For a typical tech user, though, it’s possible to come up with your own passwords and build them in such a way that you can keep up with them. One fun way to build your memorable-yet-safe password is to generate a “system” in which you take a piece of information, such as your favorite song, and embed other pieces of information in it.

Here’s an example:

These Boots Are Made For Walking + your aunt’s phone number + name of the website

You take one letter from the song, one digit from the phone number, and one letter from the website, then keep repeating that pattern. With this system, your password might look like this:


That’s the first letters of each word in the song, then the digits of the phone number, then the name of the website, in this case, Amazon, all stacked in repeating order one at a time. The end result is a strong password that will only be used on that site. To use that same song and phone number on another site, such as PayPal, the letters that spell out Amazon would come out and the letters that spell PayPal would go in. It’s easy to remember, yet still lengthy and seemingly random.

Now, it is possible that someone who discovers your Amazon password could test out this method on another site, but they would have no reason to know why you chose those letters. They might count the digits and realize it could be a phone number, but again, by using someone distantly connected to you, it’s less likely that someone in your vicinity would connect those dots.

The important thing to understand about hacked passwords is that cybercriminals don’t sit at a keyboard and poke the buttons, hoping to guess the right combination. They have software that can make billions of guesses per second, and they start with things like names or words, sequential numbers or letters, and commonly used passwords. The longer and more seemingly random your password is, the safer your accounts will be.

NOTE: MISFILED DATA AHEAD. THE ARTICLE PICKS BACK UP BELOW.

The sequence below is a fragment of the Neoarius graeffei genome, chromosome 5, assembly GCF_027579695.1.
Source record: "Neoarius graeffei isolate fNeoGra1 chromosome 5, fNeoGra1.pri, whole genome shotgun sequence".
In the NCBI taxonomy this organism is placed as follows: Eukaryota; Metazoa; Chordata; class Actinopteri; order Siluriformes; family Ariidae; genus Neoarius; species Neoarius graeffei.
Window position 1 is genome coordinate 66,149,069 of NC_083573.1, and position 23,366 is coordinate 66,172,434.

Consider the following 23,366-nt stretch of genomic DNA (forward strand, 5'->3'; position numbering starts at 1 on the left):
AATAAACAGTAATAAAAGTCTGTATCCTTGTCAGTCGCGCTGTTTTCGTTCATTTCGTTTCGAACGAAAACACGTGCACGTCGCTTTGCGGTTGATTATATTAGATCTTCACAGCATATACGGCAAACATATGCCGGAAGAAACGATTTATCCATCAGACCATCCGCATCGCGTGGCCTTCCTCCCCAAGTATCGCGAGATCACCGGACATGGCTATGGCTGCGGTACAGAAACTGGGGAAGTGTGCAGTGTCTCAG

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The internet of things has produced some really cool innovations. From lamps that come on when you drive up to your house to countertop crock pots that you can turn on and off from your desk at work, our connected lives are easier than ever.

But the power of the internet isn’t just for convenience. The information contained in medical implants can be viewed by the patient’s doctor while he’s away on vacation. Farmers can monitor their crops from anywhere, and business executives can print out critical reports from home, knowing they’ll be waiting on their desks come Monday morning.

What’s the downside to all this great innovation? Privacy and security. Data breaches and cybercrime. As we’ve already had to learn the hard way, our IoT devices may have come pre-installed with wide open doors for hackers to walk through.

The latest cyberattack to come through this kind of connectivity relied on perhaps the strangest form of entry, one that no one would ever have suspected: light bulbs and vending machines. A university recently suffered a DDoS attack when hackers gained access to the vending machines and smartbulbs that had been configured to connect to the network. Once they accessed these unsecured machines, they launched an effective attack that slowed down the entire university network. Five thousand IoT-connected devices were reconfigured to begin searching the internet…for seafood.

With all of the minicomputers inside the devices running DNS web searches for seafood on a constant loop, the network got so bogged down that no one could use it. While it might sound amusing on the surface, it’s the same mechanism that was put into place last October to shut down about a dozen major websites, including the New York Times, Twitter, and Spotify. In theory, your bank’s light bulbs could turn against the network in the same way, meaning you no longer have access to money until it’s resolved. Your local hospital’s vending machines could launch an attack the would literally stop all medical procedures in their tracks, which is bad news for a patient on an operating table.

Security experts and lawmakers are currently working together on legislation that’s meant to secure IoT devices, but it’s important for all stakeholders to understand the risks. The race to create innovative new devices doesn’t always mean privacy and security are as strong as they should be, so it’s up to everyone involved to monitor their tech and be ready for the next cyberattack.

How much information are you putting out there? It’s probably too much. We are here to help you stop sharing Too Much Information. Sign up for the TMI Weekly.